A Surge in Demand Means Some Small Businesses Are Hiring
A worker wearing a protective mask and gloves assembles face shields at the Cartamundi-owned Hasbro manufacturing facility in East Longmeadow, Massachusetts, U.S. (Photographer: Adam Glanzman/Bloomberg)

A Surge in Demand Means Some Small Businesses Are Hiring

(Bloomberg Businessweek) -- If you’re a small grocery store or drug store owner, a gardening supplier or an online provider of services and crucial products, you may be pressed to bolster staffing to meet the recent surge in demand.

Unlike major corporations, including Amazon.com, CVS, and Walmart, which employ their own recruiters who can quickly fill mass hiring needs, small business owners usually find and select new employees on their own. That’s difficult to do in the midst of the coronavirus pandemic, especially for entrepreneurs who suddenly have more customers and are preoccupied trying to keep their companies running smoothly.

“We’ve been so busy, it’s hard to find time to hire anyone—but we need more help,” says Marta Edwards, co-owner of Amelia Smarty Plants, a two-acre garden center in Lake Worth, Fla., near West Palm Beach. When Covid-19 began spreading in March—the height of the company’s busy spring season—two of its nine full-time employees and one of its two part-timers quit, saying they were too afraid to keep working. Meanwhile, there are more customers to serve than ever, “maybe because people sheltering at home want to do more gardening and grow their own vegetables,” said Edwards, who allows no more than 15 customers to roam the center’s acreage and offers curbside “contactless” pickup of plants. She needs at least one additional employee who’s a “local plant expert” and another with both gardening and computer skills; she’s been trying out some candidates.

How can you safely fill immediate openings during the Covid-19 outbreak?

1. Analyze your staffing needs. Do you need full-time or part-time help, and will you bring people on as temporary or permanent employees, or a combination of both? At this time of uncertainty, no employer wants more employees than he or she can afford. You’re apt to lose business, however, if you don’t have sufficient staff to meet customers’ needs and expectations.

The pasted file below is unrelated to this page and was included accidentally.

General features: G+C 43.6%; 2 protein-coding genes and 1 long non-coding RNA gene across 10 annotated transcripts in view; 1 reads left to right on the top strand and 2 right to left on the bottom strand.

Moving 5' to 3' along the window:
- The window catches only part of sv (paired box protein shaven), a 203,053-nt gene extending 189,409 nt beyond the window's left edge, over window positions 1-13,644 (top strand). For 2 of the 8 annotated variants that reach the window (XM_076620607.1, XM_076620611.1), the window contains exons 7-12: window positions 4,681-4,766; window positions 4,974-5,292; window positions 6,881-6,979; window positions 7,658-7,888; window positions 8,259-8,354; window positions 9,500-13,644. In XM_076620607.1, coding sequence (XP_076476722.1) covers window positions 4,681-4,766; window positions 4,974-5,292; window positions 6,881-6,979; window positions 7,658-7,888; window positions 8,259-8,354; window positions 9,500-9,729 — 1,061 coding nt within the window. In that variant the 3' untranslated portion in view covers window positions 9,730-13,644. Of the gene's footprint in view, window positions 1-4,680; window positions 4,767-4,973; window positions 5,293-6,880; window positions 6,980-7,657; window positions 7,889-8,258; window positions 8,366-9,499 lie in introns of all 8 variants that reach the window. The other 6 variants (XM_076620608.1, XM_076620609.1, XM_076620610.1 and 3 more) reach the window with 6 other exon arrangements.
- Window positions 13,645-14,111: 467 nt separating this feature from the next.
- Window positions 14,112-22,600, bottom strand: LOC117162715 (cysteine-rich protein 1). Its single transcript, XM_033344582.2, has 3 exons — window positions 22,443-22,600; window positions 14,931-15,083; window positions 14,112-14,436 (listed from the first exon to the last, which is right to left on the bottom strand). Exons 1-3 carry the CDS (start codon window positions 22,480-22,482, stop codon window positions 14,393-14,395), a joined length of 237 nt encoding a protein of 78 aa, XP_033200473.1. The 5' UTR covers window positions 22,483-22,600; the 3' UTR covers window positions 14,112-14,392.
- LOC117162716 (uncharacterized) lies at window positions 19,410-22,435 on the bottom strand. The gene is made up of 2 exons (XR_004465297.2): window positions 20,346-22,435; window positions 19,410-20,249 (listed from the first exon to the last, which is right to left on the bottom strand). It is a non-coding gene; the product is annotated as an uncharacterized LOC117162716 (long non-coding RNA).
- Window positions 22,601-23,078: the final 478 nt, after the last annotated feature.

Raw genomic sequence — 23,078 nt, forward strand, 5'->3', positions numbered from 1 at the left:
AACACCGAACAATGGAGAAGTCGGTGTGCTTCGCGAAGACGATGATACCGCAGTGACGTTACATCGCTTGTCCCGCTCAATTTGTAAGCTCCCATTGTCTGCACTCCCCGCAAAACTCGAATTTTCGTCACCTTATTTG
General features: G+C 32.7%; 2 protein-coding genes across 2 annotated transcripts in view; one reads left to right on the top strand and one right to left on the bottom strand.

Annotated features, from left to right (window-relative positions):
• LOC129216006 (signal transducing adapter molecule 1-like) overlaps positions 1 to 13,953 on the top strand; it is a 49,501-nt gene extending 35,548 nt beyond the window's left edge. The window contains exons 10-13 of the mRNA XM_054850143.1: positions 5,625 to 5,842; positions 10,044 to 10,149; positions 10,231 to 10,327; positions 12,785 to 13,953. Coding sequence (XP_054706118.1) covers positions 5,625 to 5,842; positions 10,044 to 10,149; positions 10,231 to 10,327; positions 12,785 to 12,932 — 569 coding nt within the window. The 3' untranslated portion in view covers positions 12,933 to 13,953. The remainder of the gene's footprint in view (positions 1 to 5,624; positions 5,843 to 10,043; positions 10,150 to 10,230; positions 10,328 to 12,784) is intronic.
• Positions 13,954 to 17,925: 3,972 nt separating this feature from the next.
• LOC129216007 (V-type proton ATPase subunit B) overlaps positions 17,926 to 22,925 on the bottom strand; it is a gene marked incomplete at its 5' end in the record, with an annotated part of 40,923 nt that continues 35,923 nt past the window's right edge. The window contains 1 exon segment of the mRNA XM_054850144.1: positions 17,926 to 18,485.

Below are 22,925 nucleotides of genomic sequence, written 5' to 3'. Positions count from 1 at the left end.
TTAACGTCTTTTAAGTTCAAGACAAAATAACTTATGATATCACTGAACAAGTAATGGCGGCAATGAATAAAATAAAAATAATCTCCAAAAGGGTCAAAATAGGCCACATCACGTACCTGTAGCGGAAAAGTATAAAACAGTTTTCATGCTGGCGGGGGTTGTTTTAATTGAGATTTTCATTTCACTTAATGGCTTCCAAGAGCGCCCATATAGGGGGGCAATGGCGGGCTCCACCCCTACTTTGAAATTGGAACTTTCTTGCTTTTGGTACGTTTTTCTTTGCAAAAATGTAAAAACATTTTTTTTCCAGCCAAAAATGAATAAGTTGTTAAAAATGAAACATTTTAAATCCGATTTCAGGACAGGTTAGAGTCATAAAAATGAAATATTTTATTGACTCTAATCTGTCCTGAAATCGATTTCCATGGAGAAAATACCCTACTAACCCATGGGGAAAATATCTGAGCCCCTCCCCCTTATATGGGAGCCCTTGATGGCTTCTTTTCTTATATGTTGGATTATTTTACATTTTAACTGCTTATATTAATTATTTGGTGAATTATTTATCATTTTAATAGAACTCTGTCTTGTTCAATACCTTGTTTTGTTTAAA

2. Rely on your business networks. From suppliers to professional associations, customers to friends and family, check in with all to identify potential employees. Ask local small business owners who’ve shut down because of the pandemic if employees they’ve laid off would be suitable for your needs. In addition, ask your staff if they know any potential hires—and consider offering them a bonus if you hire someone they refer.

3. Post/advertise the openings. Don’t leave out important details, like all the qualifications required. Send your listing to local newspapers, popular online job sites, including Indeed.com and LinkedIn, and community message boards such as Nextdoor.

No matter how busy you are running your business, schedule time to assess a few candidates for every opening. Interview final candidates on Zoom, Skype, or other videoconferencing apps. Or consider offering some applicants a tryout for a day or two, before making a formal offer.

“If you’re small and smart, you know you can’t afford to take on staff who aren’t qualified or able to learn quickly on the job,” said Pat Cook, chief executive officer of Cook & Co., a Bronxville, N.Y., executive search firm.

4. Take advantage of the large pool of suddenly unemployed people. Especially if you’re a startup that expects to keep growing after the pandemic eases, this could be a very good time to create a bigger talent pool for your business. That’s what Better.com, a New York-based digital mortgage financing startup is doing. The company has seen a 200% increase in demand since the beginning of March, 80% from people seeking to refinance, said spokeswoman Tanya Hayre.

As a result and because of expected continued growth, the company is hiring about 150 new employees each month in sales and mortgage operations—or about 1,000 new staff in 2020—and is targeting laid-off hospitality workers in New York, Charlotte, and Orange County, Calif.

“Working in hospitality requires a customer-centric mindset and an ability to be levelheaded and calm under pressure,” Vishal Garg, Better.com’s co-founder and CEO, wrote on the company’s web page aimed at job seekers. “These attributes are very valuable and transferable to our sales and ops teams, and college degrees are not required.”

©2020 Bloomberg L.P.

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